March 23, 1907


JAMA. 1907;XLVIII(12):1035. doi:10.1001/jama.1907.02520380051010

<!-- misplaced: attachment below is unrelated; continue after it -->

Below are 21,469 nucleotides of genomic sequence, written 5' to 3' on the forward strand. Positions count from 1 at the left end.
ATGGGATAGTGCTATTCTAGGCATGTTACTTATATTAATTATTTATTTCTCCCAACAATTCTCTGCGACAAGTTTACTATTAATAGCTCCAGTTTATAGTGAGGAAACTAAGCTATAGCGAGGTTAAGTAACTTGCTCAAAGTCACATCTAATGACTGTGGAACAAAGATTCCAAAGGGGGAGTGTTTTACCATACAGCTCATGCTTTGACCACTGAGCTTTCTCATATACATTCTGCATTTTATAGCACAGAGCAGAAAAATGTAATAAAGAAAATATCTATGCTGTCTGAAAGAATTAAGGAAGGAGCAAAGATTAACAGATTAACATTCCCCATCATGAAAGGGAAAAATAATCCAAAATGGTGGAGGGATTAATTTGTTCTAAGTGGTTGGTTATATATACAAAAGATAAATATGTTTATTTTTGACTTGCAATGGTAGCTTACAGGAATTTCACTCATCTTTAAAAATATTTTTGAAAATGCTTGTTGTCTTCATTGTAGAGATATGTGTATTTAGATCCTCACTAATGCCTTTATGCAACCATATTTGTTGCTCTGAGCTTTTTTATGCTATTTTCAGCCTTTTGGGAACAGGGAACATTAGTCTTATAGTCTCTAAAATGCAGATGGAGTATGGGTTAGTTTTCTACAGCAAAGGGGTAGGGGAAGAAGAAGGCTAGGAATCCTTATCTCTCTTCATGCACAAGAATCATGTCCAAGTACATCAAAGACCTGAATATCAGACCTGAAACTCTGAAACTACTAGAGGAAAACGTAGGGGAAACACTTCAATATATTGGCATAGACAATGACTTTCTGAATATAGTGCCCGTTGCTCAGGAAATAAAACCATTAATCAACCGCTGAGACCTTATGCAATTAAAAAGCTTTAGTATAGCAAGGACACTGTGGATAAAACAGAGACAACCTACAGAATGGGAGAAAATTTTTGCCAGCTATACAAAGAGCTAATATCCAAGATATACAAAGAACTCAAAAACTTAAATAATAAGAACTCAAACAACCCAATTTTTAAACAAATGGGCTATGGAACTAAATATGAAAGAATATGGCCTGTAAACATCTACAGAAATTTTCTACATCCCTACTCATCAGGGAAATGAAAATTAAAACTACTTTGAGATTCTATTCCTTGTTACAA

The case reported by Corrigan last week,1 in which methylene blue was given to a woman during the last six months of her pregnancy, is of interest both in regard to the composition of the liquor amnii and the action of the kidneys of the fetus in utero. In the amniotic fluid no coloring matter was noticed, while the urine passed after birth by the infant contained methylene blue. Similar observations have been made by others. Thus Gusserow administered benzoate of soda to the mother and it appeared as hippuric acid in the urine of the newborn child. Schaller in 1899 gave phloridzin and examined the fetal urine and amniotic fluid at various periods of pregnancy. He found that there is no regular secretion and periodic excretion of fetal urine even near to term, but that fetal renal activity usually begins when the process of labor induces changes in

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